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Beaver River floats $10.52m project with turf field option

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BEAVER FALLS — Beaver River Central School District taxpayers will be asked if they would like a side of artificial turf with a $10.52 million proposed capital project.

“We will find out if the community wants to consider turf,” Superintendent Leueen Smithling said.

Residents will vote on a $10,523,185 project that would include renovations to the kindergarten and first-grade wing, agricultural classroom and athletic fields and conversion of a steam heating system installed in 1959 to a more energy-efficient hot-water system expected to save about $100,000 per year.

Then, in a second proposition, they will be asked if they favor an artificial turf field over a grass field for an additional $726,000. The turf option will be contingent on passage of the initial capital project proposition.

The vote will take place from noon to 8 p.m. June 6 in the high school library.

An informational session on the proposals has been scheduled for 7 p.m. Tuesday in the auditorium.

District voters handily rejected a $12.5 million project in December 2008 that was to include a turf field.

Residents in May 2010 approved a scaled-back, $2 million project that included auditorium repairs and other upgrades. However, that didn’t address problems with the athletic complex, including those that have prevented the school from hosting a track meet for the better part of a decade.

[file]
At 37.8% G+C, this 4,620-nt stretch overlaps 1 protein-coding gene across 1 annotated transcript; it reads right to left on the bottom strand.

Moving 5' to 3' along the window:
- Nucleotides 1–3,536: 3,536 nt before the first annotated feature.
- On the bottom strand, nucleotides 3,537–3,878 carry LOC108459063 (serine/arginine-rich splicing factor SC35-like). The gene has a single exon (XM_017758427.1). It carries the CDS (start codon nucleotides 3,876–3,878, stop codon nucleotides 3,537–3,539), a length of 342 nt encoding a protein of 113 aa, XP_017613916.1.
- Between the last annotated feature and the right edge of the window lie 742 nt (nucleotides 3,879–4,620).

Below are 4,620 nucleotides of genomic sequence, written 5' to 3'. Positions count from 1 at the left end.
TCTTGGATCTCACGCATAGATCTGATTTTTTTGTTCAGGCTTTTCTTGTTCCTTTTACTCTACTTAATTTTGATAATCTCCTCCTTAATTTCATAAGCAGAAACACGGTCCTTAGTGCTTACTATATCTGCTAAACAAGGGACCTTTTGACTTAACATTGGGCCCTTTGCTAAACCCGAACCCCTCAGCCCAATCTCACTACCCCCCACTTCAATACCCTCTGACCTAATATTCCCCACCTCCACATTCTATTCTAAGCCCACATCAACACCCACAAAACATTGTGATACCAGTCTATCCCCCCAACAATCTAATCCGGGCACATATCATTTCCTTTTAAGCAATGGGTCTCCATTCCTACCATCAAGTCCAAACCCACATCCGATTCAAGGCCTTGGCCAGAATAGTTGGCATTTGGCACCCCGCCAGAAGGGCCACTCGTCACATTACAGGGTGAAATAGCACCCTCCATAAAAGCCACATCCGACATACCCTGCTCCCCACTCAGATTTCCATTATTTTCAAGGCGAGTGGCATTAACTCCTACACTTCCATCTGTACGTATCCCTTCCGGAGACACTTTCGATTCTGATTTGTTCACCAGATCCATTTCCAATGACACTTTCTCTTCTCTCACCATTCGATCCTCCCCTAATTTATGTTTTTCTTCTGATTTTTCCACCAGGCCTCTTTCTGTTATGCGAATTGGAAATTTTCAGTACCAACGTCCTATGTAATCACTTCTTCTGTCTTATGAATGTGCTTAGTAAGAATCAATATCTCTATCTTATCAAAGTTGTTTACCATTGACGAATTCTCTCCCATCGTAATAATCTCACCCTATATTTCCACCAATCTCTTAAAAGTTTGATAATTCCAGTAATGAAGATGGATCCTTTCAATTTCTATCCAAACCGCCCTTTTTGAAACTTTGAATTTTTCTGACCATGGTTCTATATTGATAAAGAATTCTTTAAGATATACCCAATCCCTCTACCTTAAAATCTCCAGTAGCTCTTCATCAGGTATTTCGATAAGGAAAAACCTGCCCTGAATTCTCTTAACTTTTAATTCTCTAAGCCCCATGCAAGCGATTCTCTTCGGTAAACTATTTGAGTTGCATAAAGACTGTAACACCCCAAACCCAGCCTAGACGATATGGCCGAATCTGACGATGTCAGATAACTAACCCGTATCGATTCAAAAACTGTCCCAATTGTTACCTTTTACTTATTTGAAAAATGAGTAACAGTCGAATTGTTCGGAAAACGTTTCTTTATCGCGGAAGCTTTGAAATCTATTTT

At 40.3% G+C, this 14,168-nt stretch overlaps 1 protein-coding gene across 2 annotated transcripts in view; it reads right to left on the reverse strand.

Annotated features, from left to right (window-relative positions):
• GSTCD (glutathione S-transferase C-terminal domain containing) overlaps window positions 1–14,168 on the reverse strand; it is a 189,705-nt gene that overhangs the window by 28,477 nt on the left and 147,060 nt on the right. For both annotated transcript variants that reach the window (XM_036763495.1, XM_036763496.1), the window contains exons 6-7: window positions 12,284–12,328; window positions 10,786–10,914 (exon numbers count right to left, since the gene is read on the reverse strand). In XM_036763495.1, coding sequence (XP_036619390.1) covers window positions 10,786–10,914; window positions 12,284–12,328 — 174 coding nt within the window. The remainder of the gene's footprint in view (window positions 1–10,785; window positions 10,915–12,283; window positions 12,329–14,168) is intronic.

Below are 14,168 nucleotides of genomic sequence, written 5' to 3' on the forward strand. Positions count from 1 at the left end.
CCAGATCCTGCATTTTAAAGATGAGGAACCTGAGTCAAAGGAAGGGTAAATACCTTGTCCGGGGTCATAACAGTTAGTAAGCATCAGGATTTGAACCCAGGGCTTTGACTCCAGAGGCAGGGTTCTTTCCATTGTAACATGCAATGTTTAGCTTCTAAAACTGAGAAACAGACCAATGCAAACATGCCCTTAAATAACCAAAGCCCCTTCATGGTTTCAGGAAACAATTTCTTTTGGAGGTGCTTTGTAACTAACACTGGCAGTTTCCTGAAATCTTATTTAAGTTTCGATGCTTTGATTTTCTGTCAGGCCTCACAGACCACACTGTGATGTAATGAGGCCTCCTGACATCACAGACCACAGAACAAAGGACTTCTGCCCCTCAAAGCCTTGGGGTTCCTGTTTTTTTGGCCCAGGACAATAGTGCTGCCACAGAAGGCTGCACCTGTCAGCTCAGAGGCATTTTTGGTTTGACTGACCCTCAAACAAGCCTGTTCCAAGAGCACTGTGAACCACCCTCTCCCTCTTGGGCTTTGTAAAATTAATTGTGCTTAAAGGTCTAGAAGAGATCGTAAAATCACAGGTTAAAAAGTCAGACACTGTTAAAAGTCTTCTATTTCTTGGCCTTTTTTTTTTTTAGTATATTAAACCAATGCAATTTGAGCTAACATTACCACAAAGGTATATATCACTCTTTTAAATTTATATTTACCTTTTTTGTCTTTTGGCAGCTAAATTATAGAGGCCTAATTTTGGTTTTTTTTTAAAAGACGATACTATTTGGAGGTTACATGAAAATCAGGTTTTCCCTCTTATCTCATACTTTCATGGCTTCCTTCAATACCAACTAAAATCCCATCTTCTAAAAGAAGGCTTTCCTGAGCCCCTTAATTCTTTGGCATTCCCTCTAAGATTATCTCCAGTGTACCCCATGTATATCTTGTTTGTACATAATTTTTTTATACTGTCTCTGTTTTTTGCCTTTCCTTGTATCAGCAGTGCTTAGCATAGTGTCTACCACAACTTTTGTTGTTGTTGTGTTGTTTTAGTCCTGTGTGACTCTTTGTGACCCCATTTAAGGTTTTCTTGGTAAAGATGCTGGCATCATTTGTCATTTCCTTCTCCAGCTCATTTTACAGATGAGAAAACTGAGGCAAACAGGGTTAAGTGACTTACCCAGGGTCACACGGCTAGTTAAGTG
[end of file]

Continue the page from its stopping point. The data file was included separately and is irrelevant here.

Because of the 2008 vote, district officials “weren’t even going to consider turf” in the new plan, Mrs. Smithling said. However, at a series of planning meetings, parents and other attendees requested that a turf option be provided, she said.

Despite a higher initial cost, officials project that over the course of 15 years, the cost would be only slightly higher, with $748,500 for artificial turf and $692,000 for sod. The latter figure would include $9,000 for field rental and busing during the initial two growing seasons when the sod field could not be used and $402,500 for maintenance fees, including an additional laborer.

The turf field would cost only $22,500 for maintenance over the 15 years, officials project.

Mrs. Smithling said those estimates don’t include development of an additional practice field, which would be needed if a sod-based field is chosen.

Also, a grass field could handle only about 50 events per year, while an artificial turf field essentially would have unlimited use and could be used longer in the spring and fall, she said.

State building aid is expected to cover 82.1 percent of capital project costs, and district officials are proposing to cover part of the local share with $1.75 million from their unreserved fund balance.

A bump in state aid because of redesignation as a high-need district, ongoing belt-tightening measures and the pending payoff of debt from a past project should make that dip into reserves possible without imposing long-term fiscal harm, said Randolph M. Myers, business manager.

“That’s the number we felt was available,” he said.

That would leave an additional cost to district taxpayers of about $36,000 annually over a 15-year period, Mr. Myers said.

District officials anticipate the cost for the owner of a $100,000 home to be about $8 per year, while the turf option would bump that figure up to about $11 annually.

The project is being designed jointly by Bernier, Carr & Associates, Watertown, and Appel Osborne, Syracuse. Construction Associates, Phoenix, N.Y., would manage construction.

If voters approve the project, district officials hope to begin construction by late June 2014.

Addressing all deficiencies identified by a recent building condition survey and suggested program improvements would have cost $23 million, but district officials chose to handle only the most pressing problems with the project to keep the price tag down, Mrs. Smithling said.

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